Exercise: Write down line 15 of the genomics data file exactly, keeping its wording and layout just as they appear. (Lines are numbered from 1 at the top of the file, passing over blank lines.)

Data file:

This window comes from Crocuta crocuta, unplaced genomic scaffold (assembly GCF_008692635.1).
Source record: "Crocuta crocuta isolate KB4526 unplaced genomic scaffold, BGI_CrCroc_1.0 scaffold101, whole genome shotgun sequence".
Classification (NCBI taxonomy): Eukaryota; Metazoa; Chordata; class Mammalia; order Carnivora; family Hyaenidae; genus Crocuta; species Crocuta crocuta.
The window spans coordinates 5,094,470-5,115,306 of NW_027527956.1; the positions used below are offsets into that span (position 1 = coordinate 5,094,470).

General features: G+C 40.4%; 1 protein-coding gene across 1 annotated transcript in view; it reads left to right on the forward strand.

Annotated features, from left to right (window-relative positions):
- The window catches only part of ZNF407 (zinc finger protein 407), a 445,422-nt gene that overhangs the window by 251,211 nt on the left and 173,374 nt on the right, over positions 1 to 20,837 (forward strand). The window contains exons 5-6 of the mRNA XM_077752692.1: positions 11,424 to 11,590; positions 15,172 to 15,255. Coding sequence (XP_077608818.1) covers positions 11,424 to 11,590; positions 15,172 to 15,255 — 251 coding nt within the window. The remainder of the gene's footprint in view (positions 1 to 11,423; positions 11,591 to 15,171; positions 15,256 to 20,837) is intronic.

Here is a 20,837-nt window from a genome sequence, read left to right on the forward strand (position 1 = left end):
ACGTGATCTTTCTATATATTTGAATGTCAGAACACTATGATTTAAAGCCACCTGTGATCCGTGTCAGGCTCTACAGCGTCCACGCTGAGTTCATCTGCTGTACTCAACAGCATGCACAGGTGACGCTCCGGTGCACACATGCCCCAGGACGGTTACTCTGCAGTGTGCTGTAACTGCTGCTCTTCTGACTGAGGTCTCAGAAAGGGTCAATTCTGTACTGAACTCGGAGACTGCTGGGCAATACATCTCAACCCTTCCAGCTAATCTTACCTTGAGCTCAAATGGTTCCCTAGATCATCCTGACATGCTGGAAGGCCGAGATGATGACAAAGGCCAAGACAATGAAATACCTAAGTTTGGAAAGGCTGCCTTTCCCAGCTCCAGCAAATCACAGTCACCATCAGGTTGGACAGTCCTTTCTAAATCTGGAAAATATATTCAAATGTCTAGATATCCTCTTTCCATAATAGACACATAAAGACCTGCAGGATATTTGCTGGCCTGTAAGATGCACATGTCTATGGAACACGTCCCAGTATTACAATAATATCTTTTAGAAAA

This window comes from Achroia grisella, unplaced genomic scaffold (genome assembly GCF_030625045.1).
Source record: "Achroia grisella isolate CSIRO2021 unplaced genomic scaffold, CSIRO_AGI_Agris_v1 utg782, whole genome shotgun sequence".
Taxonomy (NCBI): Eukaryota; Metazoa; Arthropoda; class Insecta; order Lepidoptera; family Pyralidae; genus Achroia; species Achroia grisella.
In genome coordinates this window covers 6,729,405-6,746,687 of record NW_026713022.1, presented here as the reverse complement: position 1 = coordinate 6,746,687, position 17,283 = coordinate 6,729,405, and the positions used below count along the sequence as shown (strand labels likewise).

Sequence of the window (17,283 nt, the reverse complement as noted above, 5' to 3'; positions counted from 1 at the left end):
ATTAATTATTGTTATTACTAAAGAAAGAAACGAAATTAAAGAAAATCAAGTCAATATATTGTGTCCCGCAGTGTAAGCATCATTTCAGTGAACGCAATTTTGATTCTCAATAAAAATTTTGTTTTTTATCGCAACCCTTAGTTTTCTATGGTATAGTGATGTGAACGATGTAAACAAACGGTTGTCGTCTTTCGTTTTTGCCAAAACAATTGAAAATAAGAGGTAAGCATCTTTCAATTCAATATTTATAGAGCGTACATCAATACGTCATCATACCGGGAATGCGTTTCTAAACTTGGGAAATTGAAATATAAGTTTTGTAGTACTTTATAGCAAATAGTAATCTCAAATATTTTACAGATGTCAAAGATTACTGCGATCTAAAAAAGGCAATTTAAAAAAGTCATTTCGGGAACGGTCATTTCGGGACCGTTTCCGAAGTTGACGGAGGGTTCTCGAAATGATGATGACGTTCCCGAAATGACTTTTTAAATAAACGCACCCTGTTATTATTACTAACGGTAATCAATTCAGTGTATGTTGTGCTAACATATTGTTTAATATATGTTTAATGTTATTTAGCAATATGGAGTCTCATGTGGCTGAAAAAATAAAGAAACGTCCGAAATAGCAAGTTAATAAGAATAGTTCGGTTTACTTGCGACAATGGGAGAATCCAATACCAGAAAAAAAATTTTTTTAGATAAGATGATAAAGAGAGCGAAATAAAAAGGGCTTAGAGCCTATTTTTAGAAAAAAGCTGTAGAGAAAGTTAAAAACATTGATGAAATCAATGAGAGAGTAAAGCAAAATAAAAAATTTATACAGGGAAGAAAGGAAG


ATTAATTATTGTTATTACTAAAGAAAGAAACGAAATTAAAGAAAATCAAGTCAATATATTGTGTCCCGCAGTGTAAGCATCATTTCAGTGAACGCAATTTTGATTCTCAATAAAAATTTTGTTTTTTATCGCAACCCTTAGTTTTCTATGGTATAGTGATGTGAACGATGTAAACAAACGGTTGTCGTCTTTCGTTTTTGCCAAAACAATTGAAAATAAGAGGTAAGCATCTTTCAATTCAATATTTATAGAGCGTACATCAATACGTCATCATACCGGGAATGCGTTTCTAAACTTGGGAAATTGAAATATAAGTTTTGTAGTACTTTATAGCAAATAGTAATCTCAAATATTTTACAGATGTCAAAGATTACTGCGATCTAAAAAAGGCAATTTAAAAAAGTCATTTCGGGAACGGTCATTTCGGGACCGTTTCCGAAGTTGACGGAGGGTTCTCGAAATGATGATGACGTTCCCGAAATGACTTTTTAAATAAACGCACCCTGTTATTATTACTAACGGTAATCAATTCAGTGTATGTTGTGCTAACATATTGTTTAATATATGTTTAATGTTATTTAGCAATATGGAGTCTCATGTGGCTGAAAAAATAAAGAAACGTCCGAAATAGCAAGTTAATAAGAATAGTTCGGTTTACTTGCGACAATGGGAGAATCCAATACCAGAAAAAAAATTTTTTTAGATAAGATGATAAAGAGAGCGAAATAAAAAGGGCTTAGAGCCTATTTTTAGAAAAAAGCTGTAGAGAAAGTTAAAAACATTGATGAAATCAATGAGAGAGTAAAGCAAAATAAAAAATTTATACAGGGAAGAAAGGAAG